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This is how dire things have gotten: Being enrolled in the so-called Remain in Mexico program is no longer the worst-case scenario for asylum-seekers.
The pandemic has effectively ended asylum as we knew it.
Border officials have stopped processing asylum-seekers at the ports of entry who’d already been forced to wait months for interviews. Under a presidential public health order, border officials have also been able to turn back asylum-seekers, including minors, who try to cross between ports of entry.
Even asylum-seekers who were already enrolled in the Migration Protection Protocols program, which required them to wait in Mexico, are now indefinitely stuck as their court hearings get postponed due to the pandemic.
“We thought with the pandemic we would have a little bit of respite from horrible policies targeting asylum-seekers, but they continue,” immigration attorney Tammy Lin said.
Many of the already limited numbers of asylum-seekers who had managed to find work and rent a small apartment have lost their jobs. Some have ended up homeless, and many shelters for migrants are at capacity. Still others struggle to access health care in Mexico, an urgent concern amid a pandemic.
Lin said she’s increasingly concerned as winter approaches, since housing has been in such short supply for asylum-seekers stuck in Mexico.
“It’s been quite a bit of a challenge for anyone waiting there,” Jewish Family Service supervising immigration attorney Luis Gonzalez said. “Asylum-seekers at the border are in limbo because they don’t know what will happen with their case. The Migrant Protection Protocols program was supposed to expedite their cases, and now they’re in an even more vulnerable place. Before it was because of security concerns in Mexico, now it’s both security concerns and the pandemic, with people being in situations where they don’t have access to health care.”
In the meantime, Gonzalez said his organization has gotten calls from several Cuban families over the past four to six weeks who claim to be enrolled in the Migrant Protection Protocols after crossing between ports of entry near Mexicali instead of being sent back without any hope of having their asylum process started. While the program still has its problems, Gonzalez said, at least those families have their asylum processes pending for when the courts start the hearings again.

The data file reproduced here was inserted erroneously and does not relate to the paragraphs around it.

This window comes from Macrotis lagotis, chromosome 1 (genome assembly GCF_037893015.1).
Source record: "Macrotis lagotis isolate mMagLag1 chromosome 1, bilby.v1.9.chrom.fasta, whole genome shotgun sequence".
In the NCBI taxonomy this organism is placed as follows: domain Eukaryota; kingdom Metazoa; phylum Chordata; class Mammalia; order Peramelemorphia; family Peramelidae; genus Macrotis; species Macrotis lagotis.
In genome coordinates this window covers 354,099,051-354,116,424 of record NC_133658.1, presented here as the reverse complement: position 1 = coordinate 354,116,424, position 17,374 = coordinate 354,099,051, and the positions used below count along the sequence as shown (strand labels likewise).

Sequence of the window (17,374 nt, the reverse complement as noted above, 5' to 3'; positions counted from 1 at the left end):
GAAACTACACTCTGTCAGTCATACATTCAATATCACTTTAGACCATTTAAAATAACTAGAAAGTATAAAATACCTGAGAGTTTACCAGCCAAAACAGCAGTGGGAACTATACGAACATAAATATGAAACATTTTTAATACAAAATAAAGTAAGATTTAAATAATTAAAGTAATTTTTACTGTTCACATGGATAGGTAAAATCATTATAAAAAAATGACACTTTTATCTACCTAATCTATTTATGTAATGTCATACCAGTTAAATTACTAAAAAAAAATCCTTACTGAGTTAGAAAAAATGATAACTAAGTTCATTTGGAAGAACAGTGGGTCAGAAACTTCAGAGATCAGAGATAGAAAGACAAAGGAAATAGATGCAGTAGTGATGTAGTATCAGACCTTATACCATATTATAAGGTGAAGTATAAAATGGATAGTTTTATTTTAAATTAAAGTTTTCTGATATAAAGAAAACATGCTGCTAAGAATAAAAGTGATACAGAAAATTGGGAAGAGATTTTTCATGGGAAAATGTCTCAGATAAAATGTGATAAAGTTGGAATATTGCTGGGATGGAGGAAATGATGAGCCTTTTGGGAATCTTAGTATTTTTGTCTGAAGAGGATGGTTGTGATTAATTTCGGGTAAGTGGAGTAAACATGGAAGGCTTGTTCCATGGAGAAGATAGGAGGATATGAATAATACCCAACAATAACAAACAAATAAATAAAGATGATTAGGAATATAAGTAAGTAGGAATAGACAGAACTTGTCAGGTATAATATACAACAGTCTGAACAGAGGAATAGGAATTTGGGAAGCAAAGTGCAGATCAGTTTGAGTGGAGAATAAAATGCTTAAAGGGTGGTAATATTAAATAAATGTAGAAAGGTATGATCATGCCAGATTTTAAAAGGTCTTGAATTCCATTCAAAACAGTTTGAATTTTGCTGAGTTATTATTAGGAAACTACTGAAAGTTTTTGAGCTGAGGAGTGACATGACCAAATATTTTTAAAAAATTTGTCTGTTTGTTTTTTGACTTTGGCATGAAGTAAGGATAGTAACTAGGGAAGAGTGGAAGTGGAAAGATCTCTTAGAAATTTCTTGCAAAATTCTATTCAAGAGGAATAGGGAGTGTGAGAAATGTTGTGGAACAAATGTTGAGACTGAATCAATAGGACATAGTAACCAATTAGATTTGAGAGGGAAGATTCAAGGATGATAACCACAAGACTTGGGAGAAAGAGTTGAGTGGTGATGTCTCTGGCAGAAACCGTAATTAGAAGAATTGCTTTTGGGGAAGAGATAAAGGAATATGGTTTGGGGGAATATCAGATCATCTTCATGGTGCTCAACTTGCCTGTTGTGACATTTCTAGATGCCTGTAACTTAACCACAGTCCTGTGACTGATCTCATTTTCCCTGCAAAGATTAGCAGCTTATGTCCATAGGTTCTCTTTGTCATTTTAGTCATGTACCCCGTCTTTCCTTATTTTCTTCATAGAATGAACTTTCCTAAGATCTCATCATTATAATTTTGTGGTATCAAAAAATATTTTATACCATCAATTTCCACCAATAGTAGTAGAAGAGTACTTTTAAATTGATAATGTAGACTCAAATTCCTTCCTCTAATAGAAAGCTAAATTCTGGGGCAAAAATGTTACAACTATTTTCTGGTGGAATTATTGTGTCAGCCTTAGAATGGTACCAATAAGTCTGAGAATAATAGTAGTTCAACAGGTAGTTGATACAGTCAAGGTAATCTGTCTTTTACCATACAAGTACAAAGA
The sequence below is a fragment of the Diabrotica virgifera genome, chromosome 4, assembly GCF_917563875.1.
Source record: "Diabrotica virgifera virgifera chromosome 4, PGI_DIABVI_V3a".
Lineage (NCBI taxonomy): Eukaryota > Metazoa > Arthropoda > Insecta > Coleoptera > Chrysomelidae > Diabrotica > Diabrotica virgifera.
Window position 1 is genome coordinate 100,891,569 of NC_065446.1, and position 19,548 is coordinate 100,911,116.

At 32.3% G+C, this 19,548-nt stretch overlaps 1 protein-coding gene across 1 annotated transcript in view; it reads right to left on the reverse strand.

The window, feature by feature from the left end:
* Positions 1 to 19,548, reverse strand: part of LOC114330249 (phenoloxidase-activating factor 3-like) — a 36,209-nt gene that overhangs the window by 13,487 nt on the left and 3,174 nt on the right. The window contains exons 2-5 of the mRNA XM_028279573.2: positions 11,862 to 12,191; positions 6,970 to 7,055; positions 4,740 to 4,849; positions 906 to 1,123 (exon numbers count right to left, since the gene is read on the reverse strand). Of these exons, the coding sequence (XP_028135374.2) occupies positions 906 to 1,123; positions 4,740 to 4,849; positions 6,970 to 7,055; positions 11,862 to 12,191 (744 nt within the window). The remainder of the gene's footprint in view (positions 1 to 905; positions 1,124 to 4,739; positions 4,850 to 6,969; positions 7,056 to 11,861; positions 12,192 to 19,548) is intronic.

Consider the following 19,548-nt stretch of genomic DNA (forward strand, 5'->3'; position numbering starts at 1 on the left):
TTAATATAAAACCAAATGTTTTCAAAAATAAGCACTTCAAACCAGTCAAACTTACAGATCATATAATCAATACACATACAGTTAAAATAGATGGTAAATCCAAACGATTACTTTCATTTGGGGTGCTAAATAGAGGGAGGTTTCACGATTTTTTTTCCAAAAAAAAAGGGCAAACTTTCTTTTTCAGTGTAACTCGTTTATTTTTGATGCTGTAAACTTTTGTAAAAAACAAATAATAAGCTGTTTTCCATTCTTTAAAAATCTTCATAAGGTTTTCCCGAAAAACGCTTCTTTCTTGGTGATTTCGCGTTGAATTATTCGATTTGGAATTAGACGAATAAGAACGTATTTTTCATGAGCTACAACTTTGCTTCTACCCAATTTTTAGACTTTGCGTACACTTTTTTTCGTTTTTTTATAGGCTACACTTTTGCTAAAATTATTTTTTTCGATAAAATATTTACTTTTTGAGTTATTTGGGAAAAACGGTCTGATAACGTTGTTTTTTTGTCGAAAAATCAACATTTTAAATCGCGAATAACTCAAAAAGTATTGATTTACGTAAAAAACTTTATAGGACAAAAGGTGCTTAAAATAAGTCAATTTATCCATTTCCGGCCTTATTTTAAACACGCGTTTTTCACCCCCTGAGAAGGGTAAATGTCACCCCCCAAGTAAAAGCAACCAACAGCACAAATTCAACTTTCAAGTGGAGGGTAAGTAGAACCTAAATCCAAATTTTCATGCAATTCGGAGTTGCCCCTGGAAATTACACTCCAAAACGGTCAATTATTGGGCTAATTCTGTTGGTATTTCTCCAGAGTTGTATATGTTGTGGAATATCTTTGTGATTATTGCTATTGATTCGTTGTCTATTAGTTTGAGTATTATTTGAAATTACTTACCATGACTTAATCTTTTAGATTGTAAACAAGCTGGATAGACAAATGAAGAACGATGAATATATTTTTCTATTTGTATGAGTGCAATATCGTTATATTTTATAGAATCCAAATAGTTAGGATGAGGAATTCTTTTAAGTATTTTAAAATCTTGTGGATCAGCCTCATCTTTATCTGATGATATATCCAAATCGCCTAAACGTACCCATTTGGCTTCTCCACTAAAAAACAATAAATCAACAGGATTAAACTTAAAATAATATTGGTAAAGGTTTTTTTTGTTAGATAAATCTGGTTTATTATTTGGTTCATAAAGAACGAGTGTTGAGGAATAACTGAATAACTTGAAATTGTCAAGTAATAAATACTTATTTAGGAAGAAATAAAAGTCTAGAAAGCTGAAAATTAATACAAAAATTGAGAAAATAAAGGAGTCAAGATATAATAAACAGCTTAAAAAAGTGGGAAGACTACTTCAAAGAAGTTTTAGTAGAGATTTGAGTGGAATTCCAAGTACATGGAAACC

That’s how dire things have gotten: Being enrolled in the Migrant Protection Protocols is no longer the worst-case scenario for asylum-seekers.
“A big concern from any person with any sense of humanity is the fact that the U.S. has used COVID as an excuse to basically stop immigration,” Lin said.
Cecilia Farfán Méndez and Michael Lettieri at the University of California San Diego’s Center for U.S. Mexican Studies want to complicate the narratives around violence in Mexico.
Their new initiative, the Mexico Violence Resource Project, aims to do just that, by providing policymakers, journalists and others more nuanced analysis and information on what is driving criminal activity and violence in the country.
“I’m a historian by training, which means I tend to think how we tell stories really matters,” Lettieri said. “I had come to this realization that the story we were telling about violence in Mexico was not only missing a lot of what would happen, but make it harder to come up with new strategies to address the violence. Where experts had bits of nuance or understood things better, there was something that didn’t get put into the narrative and didn’t get put into a format where the general public could engage with those ideas.”
For example, Farfán Méndez said, the discussions around the so-called “kingpin strategy,” where the government focuses on arresting high-level leaders, are very different among Mexican scholars than in the general public. The public tends to think that the arrests of high-level criminals is a good tactic, but the research shows that the outcomes have varied. Sometimes it decreases violence and sometimes it doesn’t, or even makes it worse.
The project’s website serves as a database, maintaining updated and aggregated facts and statistics about homicides, missing people, judicial records and firearm information. It will also feature original interviews, essays and analysis about the causes of violence and strategies for peacebuilding.
The first piece of original content is an examination of the events of Oct. 17, 2019, in Culiacán. After Mexican government forces detained Ovidio Guzmán, one of the sons of Joaquín “El Chapo” Guzmán, members of the Sinaloa Cartel took to the streets with high-powered weapons, forcing President Andrés Manuel López Obrador to release Guzmán. Many classified the incident as a catastrophic defeat for the government, but the analysis from the Mexico Violence Resource Project suggests a more nuanced interpretation of the impact of those events.
“This isn’t just about shootouts that make headlines,” Lettieri said. “It’s about what caused it and what came after, because if you don’t understand the whole picture you won’t be able to solve the problem.”
Farfán Méndez and Lettieri also gave me a teaser about some of the special projects we can expect from the Mexico Violence Resource Project moving forward. One will examine how academics get their information and research about violence and the criminal underworld. The other will look at journalism, particularly foreign journalism in Mexico.